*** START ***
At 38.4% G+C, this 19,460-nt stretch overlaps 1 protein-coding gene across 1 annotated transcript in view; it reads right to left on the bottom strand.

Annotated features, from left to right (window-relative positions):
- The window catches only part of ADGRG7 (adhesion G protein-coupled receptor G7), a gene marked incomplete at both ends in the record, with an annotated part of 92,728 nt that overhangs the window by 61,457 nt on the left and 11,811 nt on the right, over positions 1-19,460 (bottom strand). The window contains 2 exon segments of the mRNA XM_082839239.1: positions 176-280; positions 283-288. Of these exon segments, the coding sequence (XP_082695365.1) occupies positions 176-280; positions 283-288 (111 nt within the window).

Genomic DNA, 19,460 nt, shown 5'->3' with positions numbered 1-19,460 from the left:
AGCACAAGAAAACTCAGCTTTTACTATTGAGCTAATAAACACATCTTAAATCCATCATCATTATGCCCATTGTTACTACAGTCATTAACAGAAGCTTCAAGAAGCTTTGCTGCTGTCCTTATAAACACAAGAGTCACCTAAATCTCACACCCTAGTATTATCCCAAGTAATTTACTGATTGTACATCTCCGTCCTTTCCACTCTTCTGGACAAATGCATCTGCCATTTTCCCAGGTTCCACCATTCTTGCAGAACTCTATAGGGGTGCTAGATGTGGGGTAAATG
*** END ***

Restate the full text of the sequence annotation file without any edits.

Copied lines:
At 38.4% G+C, this 19,460-nt stretch overlaps 1 protein-coding gene across 1 annotated transcript in view; it reads right to left on the bottom strand.

Annotated features, from left to right (window-relative positions):
- The window catches only part of ADGRG7 (adhesion G protein-coupled receptor G7), a gene marked incomplete at both ends in the record, with an annotated part of 92,728 nt that overhangs the window by 61,457 nt on the left and 11,811 nt on the right, over positions 1-19,460 (bottom strand). The window contains 2 exon segments of the mRNA XM_082839239.1: positions 176-280; positions 283-288. Of these exon segments, the coding sequence (XP_082695365.1) occupies positions 176-280; positions 283-288 (111 nt within the window).

Genomic DNA, 19,460 nt, shown 5'->3' with positions numbered 1-19,460 from the left:
AGCACAAGAAAACTCAGCTTTTACTATTGAGCTAATAAACACATCTTAAATCCATCATCATTATGCCCATTGTTACTACAGTCATTAACAGAAGCTTCAAGAAGCTTTGCTGCTGTCCTTATAAACACAAGAGTCACCTAAATCTCACACCCTAGTATTATCCCAAGTAATTTACTGATTGTACATCTCCGTCCTTTCCACTCTTCTGGACAAATGCATCTGCCATTTTCCCAGGTTCCACCATTCTTGCAGAACTCTATAGGGGTGCTAGATGTGGGGTAAATG